When the E. coli system was perturbed by attenuating and intensifying the metabolite fluxsums, we could observe various types of metabolites and classified them according to the profile shape (see Figure 8; refer to Additional file 1 for the full list of metabolites in each category). In order to understand the rationale of this classification, we further examined the biological relevance of such fluxsum attenuation and intensification. As the cell strives to maximize its growth, it fully utilizes its resources and distributes them optimally to synthesize the essential cellular components. This optimum distribution was determined by FBA of the unperturbed case. Based on the result, fluxsum attenuation of essential metabolites forces the cell to utilize less of its resources, leading to slower production of cellular components and subsequent slower growth. On the other hand, intensifying the fluxsum of competitive metabolites causes the suboptimal distribution of resources which also results in the slower cell growth. Thus intensifying the fluxsum of a competitive metabolite may attenuate the fluxsum of other essential metabolites.
Additional file 1. List of different types of metabolites identified in this study. Metabolites are abbreviated in a similar fashion as in Feist et al. (2007).
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Figure 8. Summary of metabolite classification. The numbers of metabolites in each category is shown in brackets. The abbreviations "E" and "NE" denote essential and nonessential metabolites respectively. "AC","BC", "CC" and "AE", "BE", "CE" refer to the types of metabolites identified in fluxsum intensification and attenuation analyses respectively.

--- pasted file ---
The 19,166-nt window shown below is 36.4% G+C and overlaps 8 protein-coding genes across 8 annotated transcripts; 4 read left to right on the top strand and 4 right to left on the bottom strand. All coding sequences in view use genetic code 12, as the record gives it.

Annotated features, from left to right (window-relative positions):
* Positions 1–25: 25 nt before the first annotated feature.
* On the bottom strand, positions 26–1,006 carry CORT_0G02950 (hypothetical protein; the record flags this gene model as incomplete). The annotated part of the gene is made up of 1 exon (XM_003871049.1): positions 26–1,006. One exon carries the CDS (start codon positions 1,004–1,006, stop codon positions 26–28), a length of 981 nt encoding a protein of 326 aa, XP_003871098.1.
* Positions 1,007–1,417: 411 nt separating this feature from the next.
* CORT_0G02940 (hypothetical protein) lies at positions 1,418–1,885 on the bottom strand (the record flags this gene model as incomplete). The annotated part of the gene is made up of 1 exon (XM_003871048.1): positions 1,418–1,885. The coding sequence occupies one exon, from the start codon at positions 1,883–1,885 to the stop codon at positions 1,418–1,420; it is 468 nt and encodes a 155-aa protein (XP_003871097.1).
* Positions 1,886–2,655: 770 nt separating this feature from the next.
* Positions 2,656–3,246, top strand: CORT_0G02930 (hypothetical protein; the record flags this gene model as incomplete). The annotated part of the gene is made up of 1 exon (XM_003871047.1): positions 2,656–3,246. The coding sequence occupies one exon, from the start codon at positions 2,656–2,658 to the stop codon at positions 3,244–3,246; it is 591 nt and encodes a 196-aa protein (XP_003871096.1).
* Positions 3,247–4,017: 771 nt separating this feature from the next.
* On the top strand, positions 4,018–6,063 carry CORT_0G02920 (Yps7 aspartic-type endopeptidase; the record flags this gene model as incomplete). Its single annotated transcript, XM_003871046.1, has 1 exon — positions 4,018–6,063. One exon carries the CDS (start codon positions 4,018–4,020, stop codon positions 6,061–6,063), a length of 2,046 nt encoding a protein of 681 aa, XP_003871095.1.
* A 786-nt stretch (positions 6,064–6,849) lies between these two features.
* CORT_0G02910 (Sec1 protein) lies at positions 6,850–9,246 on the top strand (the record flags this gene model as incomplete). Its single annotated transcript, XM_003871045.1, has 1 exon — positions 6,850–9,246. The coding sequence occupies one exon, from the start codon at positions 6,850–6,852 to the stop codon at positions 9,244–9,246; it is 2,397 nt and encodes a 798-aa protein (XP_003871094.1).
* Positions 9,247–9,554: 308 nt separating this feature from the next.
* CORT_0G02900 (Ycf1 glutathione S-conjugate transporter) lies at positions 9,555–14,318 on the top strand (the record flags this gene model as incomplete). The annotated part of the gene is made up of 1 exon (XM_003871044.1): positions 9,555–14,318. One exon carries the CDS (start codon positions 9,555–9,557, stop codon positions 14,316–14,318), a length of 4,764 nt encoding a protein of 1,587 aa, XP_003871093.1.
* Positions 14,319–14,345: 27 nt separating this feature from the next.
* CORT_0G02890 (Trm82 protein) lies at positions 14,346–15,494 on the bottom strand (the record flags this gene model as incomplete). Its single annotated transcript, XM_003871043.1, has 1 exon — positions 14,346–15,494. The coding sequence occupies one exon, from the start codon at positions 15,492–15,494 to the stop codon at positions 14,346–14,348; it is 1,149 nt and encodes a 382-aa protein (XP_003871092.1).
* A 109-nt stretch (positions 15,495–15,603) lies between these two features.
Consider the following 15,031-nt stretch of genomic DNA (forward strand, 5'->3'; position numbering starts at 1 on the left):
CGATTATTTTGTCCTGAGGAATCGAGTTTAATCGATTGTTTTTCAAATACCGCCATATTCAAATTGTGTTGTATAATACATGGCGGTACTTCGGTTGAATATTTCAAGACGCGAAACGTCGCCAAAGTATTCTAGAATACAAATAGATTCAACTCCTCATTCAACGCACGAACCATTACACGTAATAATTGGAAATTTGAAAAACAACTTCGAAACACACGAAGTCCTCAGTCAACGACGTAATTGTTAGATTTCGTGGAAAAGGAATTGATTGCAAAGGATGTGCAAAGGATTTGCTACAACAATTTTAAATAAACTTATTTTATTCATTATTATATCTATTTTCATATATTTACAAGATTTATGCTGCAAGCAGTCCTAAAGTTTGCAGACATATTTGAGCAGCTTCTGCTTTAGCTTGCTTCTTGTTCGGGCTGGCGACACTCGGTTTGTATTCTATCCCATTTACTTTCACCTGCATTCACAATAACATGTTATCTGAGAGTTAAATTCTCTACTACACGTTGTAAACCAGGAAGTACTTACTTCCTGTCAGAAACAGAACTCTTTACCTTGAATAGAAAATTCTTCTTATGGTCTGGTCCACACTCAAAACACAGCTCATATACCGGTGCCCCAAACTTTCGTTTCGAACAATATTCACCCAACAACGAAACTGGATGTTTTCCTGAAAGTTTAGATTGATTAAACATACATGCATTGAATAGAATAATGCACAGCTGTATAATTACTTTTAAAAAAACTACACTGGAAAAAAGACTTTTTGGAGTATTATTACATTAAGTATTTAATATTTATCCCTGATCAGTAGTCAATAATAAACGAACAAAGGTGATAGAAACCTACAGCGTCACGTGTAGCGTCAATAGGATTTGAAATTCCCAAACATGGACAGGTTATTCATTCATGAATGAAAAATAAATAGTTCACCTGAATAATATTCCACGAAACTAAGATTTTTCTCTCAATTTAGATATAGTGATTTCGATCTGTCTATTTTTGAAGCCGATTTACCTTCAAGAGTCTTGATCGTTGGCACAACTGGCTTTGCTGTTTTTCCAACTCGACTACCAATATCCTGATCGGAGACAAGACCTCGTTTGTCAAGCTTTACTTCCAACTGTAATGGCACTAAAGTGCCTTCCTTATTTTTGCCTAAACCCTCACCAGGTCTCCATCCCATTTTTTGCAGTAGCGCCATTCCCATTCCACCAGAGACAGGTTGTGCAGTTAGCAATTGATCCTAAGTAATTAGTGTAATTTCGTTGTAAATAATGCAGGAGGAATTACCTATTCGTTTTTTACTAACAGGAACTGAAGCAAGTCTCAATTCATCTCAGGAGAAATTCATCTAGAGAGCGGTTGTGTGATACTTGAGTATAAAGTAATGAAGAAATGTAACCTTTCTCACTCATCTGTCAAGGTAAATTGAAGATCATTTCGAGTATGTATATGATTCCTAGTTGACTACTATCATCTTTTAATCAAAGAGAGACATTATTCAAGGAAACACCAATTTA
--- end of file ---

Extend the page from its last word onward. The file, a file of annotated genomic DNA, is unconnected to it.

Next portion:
From a network topological perspective, essential metabolites are found along the pathways synthesizing essential cellular components while competitive metabolites are from the pathways parallel to these essential ones, sharing at least one common metabolite precursor so that they can compete for the same resources. Competitive metabolites can also be essential if there are parallel essential pathways sharing common precursors such as 12 metabolites reported in [27]. The combination of fluxsum attenuation and intensification analyses allows us to identify 253 of such essential and competitive metabolites. Interestingly, these metabolites generally exhibited type "AC" profile during fluxsum intensification (Figure 9), indicating that the intensification of any essential metabolite in parallel pathways is very detrimental to the cell growth.
Figure 9. Composite profile of essential and competitive metabolites. This profile is considered a "composite" profile because different regions of xaxis represents different variables: negative values on the xaxis correspond to the value of (k_{att } 1) while the positive values correspond to the value of k_{int}. When the xaxis is equal to zero, the fluxsum is at basal value where there is no attenuation or intensification.
Application of metabolite classification